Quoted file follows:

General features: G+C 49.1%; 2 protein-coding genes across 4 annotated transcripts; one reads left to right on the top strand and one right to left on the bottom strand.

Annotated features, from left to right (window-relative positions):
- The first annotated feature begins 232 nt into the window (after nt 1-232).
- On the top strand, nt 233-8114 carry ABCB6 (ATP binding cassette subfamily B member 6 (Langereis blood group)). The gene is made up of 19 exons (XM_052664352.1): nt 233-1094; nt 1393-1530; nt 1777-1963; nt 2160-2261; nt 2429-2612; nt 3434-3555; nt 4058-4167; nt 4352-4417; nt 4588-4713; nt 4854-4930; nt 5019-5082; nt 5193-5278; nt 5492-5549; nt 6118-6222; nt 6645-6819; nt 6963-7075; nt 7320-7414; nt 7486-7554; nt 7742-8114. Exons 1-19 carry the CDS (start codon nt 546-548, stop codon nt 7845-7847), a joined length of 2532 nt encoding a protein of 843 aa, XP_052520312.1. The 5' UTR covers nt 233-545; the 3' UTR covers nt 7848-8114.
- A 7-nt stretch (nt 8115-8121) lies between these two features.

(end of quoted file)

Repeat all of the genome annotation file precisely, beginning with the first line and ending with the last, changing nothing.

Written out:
General features: G+C 49.1%; 2 protein-coding genes across 4 annotated transcripts; one reads left to right on the top strand and one right to left on the bottom strand.

Annotated features, from left to right (window-relative positions):
- The first annotated feature begins 232 nt into the window (after nt 1-232).
- On the top strand, nt 233-8114 carry ABCB6 (ATP binding cassette subfamily B member 6 (Langereis blood group)). The gene is made up of 19 exons (XM_052664352.1): nt 233-1094; nt 1393-1530; nt 1777-1963; nt 2160-2261; nt 2429-2612; nt 3434-3555; nt 4058-4167; nt 4352-4417; nt 4588-4713; nt 4854-4930; nt 5019-5082; nt 5193-5278; nt 5492-5549; nt 6118-6222; nt 6645-6819; nt 6963-7075; nt 7320-7414; nt 7486-7554; nt 7742-8114. Exons 1-19 carry the CDS (start codon nt 546-548, stop codon nt 7845-7847), a joined length of 2532 nt encoding a protein of 843 aa, XP_052520312.1. The 5' UTR covers nt 233-545; the 3' UTR covers nt 7848-8114.
- A 7-nt stretch (nt 8115-8121) lies between these two features.